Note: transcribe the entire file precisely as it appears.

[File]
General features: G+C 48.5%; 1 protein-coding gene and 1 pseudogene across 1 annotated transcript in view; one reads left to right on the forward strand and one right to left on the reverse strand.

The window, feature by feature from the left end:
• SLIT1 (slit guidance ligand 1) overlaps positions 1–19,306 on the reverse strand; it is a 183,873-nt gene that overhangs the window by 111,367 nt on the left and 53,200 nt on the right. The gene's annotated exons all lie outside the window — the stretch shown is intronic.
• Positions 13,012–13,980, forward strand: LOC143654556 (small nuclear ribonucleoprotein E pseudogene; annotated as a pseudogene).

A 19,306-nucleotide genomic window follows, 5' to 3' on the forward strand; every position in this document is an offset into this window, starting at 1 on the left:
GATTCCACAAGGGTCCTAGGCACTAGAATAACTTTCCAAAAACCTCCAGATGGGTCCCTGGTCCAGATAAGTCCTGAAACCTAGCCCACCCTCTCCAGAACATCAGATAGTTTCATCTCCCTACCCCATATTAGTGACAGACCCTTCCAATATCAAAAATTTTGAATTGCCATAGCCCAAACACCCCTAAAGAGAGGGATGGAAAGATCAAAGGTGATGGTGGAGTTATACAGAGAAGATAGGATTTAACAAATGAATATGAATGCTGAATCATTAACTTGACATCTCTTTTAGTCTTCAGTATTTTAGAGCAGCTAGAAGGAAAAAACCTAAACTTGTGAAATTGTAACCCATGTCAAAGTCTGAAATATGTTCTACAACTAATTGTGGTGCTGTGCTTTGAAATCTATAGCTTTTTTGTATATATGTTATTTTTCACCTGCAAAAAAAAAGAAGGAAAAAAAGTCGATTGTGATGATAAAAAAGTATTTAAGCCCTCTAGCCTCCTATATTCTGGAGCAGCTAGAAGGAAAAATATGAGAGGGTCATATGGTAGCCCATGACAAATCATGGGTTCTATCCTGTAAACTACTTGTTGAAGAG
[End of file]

General features: G+C 48.5%; 1 protein-coding gene and 1 pseudogene across 1 annotated transcript in view; one reads left to right on the forward strand and one right to left on the reverse strand.

The window, feature by feature from the left end:
• SLIT1 (slit guidance ligand 1) overlaps positions 1–19,306 on the reverse strand; it is a 183,873-nt gene that overhangs the window by 111,367 nt on the left and 53,200 nt on the right. The gene's annotated exons all lie outside the window — the stretch shown is intronic.
• Positions 13,012–13,980, forward strand: LOC143654556 (small nuclear ribonucleoprotein E pseudogene; annotated as a pseudogene).

A 19,306-nucleotide genomic window follows, 5' to 3' on the forward strand; every position in this document is an offset into this window, starting at 1 on the left:
GATTCCACAAGGGTCCTAGGCACTAGAATAACTTTCCAAAAACCTCCAGATGGGTCCCTGGTCCAGATAAGTCCTGAAACCTAGCCCACCCTCTCCAGAACATCAGATAGTTTCATCTCCCTACCCCATATTAGTGACAGACCCTTCCAATATCAAAAATTTTGAATTGCCATAGCCCAAACACCCCTAAAGAGAGGGATGGAAAGATCAAAGGTGATGGTGGAGTTATACAGAGAAGATAGGATTTAACAAATGAATATGAATGCTGAATCATTAACTTGACATCTCTTTTAGTCTTCAGTATTTTAGAGCAGCTAGAAGGAAAAAACCTAAACTTGTGAAATTGTAACCCATGTCAAAGTCTGAAATATGTTCTACAACTAATTGTGGTGCTGTGCTTTGAAATCTATAGCTTTTTTGTATATATGTTATTTTTCACCTGCAAAAAAAAAGAAGGAAAAAAAGTCGATTGTGATGATAAAAAAGTATTTAAGCCCTCTAGCCTCCTATATTCTGGAGCAGCTAGAAGGAAAAATATGAGAGGGTCATATGGTAGCCCATGACAAATCATGGGTTCTATCCTGTAAACTACTTGTTGAAGAG